The notice was accompanied by a three page affidavit executed by defendant Carman on January 31, 1994, the same day on which the notice and affidavit were filed with the court.
On March 4, 1994, the plaintiff's summary judgment motion was referred to a magistrate judge for his report and recommended decision. In due course the magistrate judge submitted a report recommending that the summary judgment motion be granted. The recommendation noted that the trustee's request for prejudgment interest and costs was not resolved.
The defendants filed timely objections to the magistrate judge's recommendation. The objections made no reference to defendant Carman's affidavit of January 31, 1994. The plaintiff filed a response to the defendants' objections, but he took no action to secure a resolution of his claim for prejudgment interest.
In June of 1994 the district court entered an order adopting the report of the magistrate judge and granting the trustee's motion for summary judgment. The order made no reference to prejudgment interest. (Notwithstanding the explicit reminder in the report of the magistrate judge that the claim for prejudgment interest remained unresolved, the plaintiff never made any attempt to reduce the claim to judgment.) Within 30 days after entry of the district court's order, the defendants filed a notice of appeal from what was referred to in the notice as the court's "final" order.
After the filing of the initial briefs in this court, we invited the attention of the parties to Pace Communications, Inc. v. Moonlight Design, Inc., 31 F.3d 587, 590-91 (7th Cir. 1994), and asked for supplemental briefing on the question whether the district court had rendered a final decision appealable under 28 U.S.C. § 1291. Supplemental briefs were duly filed. The supplemental brief of the defendants persuades us that the order entered by the district court on June 28, 1994, was final and appealable. The plaintiff, in our view, has waived his claim to prejudgment interest through inaction, and there are no claims still waiting to be resolved.
Turning to the merits of the appeal, the defendants argue that summary judgment was inappropriate because the plaintiff trustee did not demonstrate that the defendants failed to give value for the alleged fraudulent transfers.1 The argument rests on an apparent misunderstanding of the plaintiff's burden.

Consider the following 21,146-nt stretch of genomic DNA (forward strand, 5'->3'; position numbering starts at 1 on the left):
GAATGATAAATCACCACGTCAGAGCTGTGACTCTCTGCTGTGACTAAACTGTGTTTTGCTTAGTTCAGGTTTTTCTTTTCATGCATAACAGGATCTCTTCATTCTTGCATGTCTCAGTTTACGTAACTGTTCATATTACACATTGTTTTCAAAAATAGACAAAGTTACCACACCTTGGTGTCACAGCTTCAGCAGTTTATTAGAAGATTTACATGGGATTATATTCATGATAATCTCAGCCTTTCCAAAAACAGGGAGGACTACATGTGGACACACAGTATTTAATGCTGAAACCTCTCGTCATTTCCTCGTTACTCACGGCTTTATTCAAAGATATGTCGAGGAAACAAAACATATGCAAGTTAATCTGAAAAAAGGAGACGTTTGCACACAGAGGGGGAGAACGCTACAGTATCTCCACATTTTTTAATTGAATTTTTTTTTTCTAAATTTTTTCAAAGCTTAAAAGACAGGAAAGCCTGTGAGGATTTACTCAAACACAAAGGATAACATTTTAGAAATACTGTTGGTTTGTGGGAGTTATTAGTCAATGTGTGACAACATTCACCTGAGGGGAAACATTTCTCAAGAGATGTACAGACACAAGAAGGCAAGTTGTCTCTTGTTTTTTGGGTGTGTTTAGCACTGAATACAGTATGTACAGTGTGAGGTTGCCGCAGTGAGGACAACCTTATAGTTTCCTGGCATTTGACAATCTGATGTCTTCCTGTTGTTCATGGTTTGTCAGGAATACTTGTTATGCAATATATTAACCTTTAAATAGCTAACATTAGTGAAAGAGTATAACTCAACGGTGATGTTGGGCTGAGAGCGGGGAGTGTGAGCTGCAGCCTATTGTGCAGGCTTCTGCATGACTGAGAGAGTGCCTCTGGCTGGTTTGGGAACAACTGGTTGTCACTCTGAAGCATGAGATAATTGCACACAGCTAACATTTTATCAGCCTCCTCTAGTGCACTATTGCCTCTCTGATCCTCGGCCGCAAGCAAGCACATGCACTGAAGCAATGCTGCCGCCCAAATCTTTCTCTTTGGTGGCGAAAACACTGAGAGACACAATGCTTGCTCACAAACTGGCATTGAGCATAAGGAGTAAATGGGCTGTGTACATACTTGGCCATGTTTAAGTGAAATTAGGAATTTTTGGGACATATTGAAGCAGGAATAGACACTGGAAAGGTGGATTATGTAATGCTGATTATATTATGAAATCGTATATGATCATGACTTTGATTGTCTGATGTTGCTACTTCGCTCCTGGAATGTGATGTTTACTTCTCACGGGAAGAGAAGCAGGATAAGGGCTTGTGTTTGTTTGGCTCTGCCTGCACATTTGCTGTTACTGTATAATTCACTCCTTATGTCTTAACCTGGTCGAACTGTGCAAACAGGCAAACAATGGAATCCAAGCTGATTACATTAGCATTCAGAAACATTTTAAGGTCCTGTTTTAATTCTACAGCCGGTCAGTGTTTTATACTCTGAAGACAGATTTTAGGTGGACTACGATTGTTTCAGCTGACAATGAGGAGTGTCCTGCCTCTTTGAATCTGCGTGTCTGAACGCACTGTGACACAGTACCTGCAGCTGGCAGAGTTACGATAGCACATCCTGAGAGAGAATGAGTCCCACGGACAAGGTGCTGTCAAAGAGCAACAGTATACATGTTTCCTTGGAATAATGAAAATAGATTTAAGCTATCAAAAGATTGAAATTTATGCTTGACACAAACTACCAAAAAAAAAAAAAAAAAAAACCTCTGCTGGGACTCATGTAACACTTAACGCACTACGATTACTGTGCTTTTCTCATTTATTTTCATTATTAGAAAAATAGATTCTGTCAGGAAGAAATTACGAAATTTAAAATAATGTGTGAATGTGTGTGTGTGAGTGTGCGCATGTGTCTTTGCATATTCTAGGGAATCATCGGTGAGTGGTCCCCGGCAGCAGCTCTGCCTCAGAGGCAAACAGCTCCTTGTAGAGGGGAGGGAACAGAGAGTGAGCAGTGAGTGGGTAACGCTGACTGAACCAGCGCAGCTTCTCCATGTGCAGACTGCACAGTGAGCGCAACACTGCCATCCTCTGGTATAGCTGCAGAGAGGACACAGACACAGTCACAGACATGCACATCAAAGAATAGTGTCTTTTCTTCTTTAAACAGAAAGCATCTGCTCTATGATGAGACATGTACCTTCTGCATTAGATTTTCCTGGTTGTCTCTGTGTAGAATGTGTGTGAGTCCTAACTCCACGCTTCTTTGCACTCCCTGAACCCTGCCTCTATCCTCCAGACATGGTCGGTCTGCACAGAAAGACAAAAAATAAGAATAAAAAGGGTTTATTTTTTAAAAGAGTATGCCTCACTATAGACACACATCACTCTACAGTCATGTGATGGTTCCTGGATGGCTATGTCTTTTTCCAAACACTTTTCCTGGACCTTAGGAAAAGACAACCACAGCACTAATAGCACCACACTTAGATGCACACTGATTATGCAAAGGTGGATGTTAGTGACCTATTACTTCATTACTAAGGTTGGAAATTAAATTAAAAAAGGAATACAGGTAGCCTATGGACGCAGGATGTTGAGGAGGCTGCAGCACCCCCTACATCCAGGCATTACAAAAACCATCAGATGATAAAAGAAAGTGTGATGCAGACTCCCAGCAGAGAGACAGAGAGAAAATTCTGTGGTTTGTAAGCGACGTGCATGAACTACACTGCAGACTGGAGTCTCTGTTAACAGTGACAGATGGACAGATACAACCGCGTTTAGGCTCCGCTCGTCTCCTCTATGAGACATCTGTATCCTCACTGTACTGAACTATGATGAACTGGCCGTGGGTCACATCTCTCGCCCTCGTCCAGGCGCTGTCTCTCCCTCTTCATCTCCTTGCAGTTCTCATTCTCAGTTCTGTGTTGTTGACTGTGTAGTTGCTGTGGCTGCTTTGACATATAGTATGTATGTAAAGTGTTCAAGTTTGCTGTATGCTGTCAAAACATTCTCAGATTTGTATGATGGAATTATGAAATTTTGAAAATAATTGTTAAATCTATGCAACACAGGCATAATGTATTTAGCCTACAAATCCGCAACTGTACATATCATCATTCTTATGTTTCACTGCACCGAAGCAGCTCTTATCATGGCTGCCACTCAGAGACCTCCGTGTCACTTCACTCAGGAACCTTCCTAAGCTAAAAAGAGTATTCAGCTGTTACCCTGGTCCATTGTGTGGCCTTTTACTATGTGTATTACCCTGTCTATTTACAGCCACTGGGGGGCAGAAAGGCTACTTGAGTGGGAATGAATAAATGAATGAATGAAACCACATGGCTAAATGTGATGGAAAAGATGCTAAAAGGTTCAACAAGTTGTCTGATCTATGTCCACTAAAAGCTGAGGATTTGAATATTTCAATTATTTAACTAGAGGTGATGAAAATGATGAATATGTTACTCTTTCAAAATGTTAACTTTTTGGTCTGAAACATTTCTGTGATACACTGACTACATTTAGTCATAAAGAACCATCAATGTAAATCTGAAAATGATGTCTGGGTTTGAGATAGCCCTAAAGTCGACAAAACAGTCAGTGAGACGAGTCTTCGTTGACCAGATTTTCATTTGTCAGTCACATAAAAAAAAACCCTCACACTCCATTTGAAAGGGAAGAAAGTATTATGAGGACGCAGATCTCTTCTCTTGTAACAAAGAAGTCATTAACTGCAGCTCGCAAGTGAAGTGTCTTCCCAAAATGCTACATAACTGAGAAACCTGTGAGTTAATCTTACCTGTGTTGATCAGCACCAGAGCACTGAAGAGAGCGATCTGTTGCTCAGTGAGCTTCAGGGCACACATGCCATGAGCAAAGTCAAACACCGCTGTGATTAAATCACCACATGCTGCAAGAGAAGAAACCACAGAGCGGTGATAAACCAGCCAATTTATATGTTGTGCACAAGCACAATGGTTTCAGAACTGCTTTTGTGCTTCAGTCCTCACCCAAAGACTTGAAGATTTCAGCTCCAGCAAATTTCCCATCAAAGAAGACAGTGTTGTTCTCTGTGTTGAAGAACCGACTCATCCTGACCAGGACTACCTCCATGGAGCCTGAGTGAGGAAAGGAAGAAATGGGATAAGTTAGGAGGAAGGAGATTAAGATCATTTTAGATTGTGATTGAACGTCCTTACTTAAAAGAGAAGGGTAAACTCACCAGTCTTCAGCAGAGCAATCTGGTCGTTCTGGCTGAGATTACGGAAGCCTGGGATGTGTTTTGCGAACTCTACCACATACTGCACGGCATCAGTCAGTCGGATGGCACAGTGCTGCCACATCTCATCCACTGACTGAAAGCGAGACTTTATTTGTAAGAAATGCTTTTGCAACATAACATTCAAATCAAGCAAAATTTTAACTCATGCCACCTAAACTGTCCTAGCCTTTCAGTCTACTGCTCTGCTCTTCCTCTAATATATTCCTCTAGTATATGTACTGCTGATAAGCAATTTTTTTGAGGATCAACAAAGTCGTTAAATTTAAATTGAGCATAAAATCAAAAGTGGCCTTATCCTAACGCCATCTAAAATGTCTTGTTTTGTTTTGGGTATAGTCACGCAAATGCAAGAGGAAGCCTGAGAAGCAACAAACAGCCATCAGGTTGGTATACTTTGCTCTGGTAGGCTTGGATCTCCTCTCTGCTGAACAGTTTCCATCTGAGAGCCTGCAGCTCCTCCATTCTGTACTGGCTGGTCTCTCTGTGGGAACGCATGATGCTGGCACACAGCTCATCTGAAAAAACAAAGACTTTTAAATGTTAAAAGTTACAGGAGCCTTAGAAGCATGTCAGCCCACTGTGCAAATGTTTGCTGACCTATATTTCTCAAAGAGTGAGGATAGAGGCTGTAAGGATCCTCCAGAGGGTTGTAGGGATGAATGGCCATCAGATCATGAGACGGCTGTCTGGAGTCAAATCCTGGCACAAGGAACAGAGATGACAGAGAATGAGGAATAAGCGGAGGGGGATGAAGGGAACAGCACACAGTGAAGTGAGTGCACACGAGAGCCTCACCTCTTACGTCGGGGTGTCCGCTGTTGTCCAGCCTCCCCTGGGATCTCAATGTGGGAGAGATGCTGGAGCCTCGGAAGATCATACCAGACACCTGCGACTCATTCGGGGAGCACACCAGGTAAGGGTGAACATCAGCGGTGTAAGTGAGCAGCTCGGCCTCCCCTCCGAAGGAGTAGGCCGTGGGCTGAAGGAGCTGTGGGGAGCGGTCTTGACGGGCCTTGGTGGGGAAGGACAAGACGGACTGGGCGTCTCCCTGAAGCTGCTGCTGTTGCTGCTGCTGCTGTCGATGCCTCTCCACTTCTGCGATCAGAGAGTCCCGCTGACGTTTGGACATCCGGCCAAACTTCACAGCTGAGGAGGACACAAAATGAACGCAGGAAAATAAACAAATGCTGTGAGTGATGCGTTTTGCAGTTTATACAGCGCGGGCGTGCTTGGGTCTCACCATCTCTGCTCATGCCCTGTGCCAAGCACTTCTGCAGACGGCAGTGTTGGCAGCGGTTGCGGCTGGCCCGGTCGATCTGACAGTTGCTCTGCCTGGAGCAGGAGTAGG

Under 11 U.S.C. § 548(c), the good faith giving of the value to the debtor in exchange for a transfer made by the debtor with actual intent to hinder, delay, or defraud creditors is an affirmative defense as to which the burden of proof rests with the defendant. See In re Bell & Beckwith, 64 B.R. 620, 629 (Bankr.N.D. Ohio 1986), stating that the "defendant has the burden of proof as to whether a debtor received reasonable equivalent value in a transfer which was made with the intent to hinder, delay, or defraud creditors." See also In re Candor Diamond Corp., 76 B.R. 342, 351 (Bankr.S.D.N.Y. 1987).
Once a motion for summary judgment is made, a nonmoving party who bears the burden of proof on an issue must "go beyond the pleadings and by her own affidavits, or by the 'depositions, answers to interrogatories, and admissions on file,' designate 'specific facts showing that there is a genuine issue for trial.' " Celotex Corp. v. Catrett, 477 U.S. 317, 324 (1986), quoting Rule 56, Fed. R. Civ. P. In their memorandum opposing the plaintiff trustee's motion for summary judgment in this case the defendants presented a wide assortment of financial and corporate documents, but none of this evidence showed that value was given for the alleged fraudulent transfers. The defendants failed to "designate" facts showing a genuine issue with respect to the Sec. 548(c) defense.
The January 31 affidavit from Mr. Carman, ostensibly filed to explain the destruction of documents covered by the plaintiff's discovery requests, does assert facts indicating that USA Stock Transfer and Blazo gave value for the alleged fraudulent transfers. There is no indication however, that the affidavit was ever brought to the attention of the district court in connection with the summary judgment proceedings. The affidavit was neither mentioned in nor attached to the defendants' memorandum in opposition to the motion for summary judgment. Neither was it referred to in the defendants' objections to the magistrate judge's report and recommendation.